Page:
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To peace so perfect, that the young behold
With envy, what the old man hardly feels.

-I asked him whither he was bound, and what
The object of his journey; he replied

That he was going many miles to take

A last leave of his son, a mariner,

Who from a sea-fight had been brought to Falmouth,
And there was lying in an hospital.




[When a Northern Indian, from sickness, is unable to continue bis journey with his companions; be is left behind, covered over with Deer-skins, and is supplied with water, food, and fuel if the situation of the place will afford it. He is informed of the track which his companions intend to pursue, and if he is unable to follow, or overtake them, be perishes alone in the Desart; unless he should have the good fortune to fall in with some other Tribes of Indians. It is unnecessary to add that the females are equally, or still more, exposed to the same fate. See that very interesting work,

Hearne's Journey from Hudson's Bay to the Northern Ocean. In the high Northern Latititudes, as the same writer informs us, when the Northern Lights vary their position in the air, they make a rustling and a crackling noise. This circumstance is alluded to in the first stanza of the following poem.]



Before I see another day,
Oh let my body die away!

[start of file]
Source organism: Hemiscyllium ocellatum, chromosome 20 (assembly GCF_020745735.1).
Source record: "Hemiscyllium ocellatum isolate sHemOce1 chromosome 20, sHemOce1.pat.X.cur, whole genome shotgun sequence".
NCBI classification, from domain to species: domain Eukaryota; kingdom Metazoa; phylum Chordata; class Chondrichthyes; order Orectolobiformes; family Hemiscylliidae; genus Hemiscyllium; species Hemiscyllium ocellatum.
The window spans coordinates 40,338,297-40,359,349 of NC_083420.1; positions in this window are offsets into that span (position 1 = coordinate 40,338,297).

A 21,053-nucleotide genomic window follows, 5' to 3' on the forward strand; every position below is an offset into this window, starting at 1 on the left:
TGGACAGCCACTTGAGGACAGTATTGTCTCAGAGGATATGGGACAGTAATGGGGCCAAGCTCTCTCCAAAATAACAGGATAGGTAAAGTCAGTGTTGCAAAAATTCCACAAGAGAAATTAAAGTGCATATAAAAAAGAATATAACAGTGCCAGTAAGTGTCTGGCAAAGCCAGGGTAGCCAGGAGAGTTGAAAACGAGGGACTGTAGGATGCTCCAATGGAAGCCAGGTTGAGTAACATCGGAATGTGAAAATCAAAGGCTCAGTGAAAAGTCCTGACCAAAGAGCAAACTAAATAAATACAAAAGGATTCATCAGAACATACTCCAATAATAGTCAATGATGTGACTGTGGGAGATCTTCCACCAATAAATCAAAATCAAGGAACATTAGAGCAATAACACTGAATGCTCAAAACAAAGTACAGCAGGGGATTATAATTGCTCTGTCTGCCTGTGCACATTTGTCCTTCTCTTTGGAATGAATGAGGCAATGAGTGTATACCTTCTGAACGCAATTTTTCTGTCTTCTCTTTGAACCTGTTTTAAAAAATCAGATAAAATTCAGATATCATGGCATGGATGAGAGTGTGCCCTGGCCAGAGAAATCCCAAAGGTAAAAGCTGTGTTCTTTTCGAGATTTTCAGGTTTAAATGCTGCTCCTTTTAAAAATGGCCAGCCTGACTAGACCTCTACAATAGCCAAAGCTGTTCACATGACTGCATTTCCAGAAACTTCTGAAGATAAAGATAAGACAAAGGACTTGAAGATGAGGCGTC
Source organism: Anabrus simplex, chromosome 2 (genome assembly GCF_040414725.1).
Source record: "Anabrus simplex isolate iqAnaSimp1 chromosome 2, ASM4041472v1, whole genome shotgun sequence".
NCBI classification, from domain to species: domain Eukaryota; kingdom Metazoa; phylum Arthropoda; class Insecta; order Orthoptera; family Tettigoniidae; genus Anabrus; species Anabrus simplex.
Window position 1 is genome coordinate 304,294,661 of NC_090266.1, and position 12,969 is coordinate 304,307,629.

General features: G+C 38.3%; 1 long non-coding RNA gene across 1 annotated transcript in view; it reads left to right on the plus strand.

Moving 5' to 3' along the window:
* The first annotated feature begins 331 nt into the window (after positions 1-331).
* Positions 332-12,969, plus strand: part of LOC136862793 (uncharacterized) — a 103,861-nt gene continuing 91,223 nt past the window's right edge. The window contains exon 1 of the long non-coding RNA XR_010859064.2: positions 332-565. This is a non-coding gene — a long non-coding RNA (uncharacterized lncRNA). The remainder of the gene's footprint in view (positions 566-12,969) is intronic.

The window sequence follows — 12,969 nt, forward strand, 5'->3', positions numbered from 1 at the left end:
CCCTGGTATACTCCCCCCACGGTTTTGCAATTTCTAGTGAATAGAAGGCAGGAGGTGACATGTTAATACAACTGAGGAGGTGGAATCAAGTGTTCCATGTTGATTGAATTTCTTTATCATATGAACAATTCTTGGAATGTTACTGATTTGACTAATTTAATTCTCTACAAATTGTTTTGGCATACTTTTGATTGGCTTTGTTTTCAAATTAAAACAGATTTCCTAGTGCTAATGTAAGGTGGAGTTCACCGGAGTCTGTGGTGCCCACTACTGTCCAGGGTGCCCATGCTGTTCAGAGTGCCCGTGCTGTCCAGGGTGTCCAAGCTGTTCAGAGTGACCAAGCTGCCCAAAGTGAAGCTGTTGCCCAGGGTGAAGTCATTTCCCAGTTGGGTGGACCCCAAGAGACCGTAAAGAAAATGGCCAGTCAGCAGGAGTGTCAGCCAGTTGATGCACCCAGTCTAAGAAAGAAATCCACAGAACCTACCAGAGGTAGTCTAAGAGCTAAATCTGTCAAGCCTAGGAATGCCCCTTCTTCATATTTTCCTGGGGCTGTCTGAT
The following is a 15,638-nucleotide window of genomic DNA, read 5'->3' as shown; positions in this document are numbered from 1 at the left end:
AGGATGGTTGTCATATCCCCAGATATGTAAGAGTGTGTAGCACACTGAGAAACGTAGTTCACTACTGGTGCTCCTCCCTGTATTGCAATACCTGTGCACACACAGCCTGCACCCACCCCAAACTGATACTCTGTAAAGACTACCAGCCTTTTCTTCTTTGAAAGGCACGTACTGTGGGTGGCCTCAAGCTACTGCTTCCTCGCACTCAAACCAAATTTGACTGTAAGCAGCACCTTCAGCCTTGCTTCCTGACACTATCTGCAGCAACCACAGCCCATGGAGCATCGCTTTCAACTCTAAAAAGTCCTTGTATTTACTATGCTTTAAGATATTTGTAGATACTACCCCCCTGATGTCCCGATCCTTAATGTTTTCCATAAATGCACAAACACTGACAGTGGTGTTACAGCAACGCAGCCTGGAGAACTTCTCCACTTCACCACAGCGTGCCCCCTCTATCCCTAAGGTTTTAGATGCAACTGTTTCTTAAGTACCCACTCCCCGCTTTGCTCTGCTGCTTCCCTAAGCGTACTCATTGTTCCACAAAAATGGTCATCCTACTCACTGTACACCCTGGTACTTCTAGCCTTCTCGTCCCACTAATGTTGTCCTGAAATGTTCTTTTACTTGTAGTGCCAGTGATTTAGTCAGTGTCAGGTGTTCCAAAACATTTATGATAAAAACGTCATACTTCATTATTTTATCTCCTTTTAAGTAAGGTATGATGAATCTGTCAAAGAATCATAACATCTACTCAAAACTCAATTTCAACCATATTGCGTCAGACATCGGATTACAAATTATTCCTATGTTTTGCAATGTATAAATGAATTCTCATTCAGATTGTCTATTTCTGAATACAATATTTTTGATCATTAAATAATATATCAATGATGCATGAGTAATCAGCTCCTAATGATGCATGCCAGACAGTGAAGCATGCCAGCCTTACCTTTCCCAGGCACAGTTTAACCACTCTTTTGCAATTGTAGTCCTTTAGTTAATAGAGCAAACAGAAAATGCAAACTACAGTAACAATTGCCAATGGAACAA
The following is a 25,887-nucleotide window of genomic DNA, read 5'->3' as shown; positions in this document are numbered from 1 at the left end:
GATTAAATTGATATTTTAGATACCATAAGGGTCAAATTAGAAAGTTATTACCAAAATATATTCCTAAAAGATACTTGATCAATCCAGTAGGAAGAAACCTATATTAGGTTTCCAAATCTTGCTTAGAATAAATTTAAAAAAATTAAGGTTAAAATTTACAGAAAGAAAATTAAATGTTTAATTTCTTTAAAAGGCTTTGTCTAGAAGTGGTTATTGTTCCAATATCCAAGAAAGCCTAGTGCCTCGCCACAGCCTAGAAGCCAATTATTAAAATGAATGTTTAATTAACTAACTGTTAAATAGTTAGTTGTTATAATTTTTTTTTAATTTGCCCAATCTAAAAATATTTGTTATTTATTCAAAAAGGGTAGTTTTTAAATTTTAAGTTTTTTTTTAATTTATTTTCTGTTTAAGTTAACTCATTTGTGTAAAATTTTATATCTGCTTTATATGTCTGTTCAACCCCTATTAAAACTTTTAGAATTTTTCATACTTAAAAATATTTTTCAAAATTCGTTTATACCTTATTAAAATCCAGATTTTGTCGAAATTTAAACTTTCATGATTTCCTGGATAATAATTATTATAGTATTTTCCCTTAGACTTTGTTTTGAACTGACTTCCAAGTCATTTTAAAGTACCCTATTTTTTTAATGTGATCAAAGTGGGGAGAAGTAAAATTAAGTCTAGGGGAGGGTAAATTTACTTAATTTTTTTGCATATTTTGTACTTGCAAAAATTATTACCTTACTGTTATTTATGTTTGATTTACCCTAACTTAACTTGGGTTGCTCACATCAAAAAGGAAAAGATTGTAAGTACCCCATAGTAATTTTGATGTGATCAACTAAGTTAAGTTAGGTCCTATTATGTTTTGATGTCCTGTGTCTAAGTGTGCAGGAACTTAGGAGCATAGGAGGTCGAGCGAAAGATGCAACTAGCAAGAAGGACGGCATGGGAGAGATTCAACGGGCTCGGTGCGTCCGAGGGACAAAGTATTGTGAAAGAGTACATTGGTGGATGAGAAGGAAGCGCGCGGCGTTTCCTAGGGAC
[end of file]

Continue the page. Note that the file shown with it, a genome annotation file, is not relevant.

In sleep I heard the northern gleams;
The stars they were among my dreams;
In sleep did I behold the skies,

I saw the crackling flashes drive;

And yet they are upon my eyes,
And yet I am alive.

Before I see another day,

Oh let my body die away!

My fire is dead it knew no pain;


Yet is it dead, and I remain.

All stiff with ice the ashes lie;

And they are dead, and I will die.

When I was well, I wished to live,

For clothes, for warmth, for food, and fire;

But they to me no joy can give,

No pleasure now, and no desire.

Then here contented will I lie;

Alone I cannot fear to die.

Alas! you might have dragged me on

Another day, a single one!

Too soon despair o'er me prevailed;

Too soon my heartless spirit failed;

When you were gone my limbs were stronger,
And Oh how grievously I rue,
That, afterwards, a little longer,
My friends, I did not follow you!
For strong and without pain I lay,
My friends, when you were gone away.

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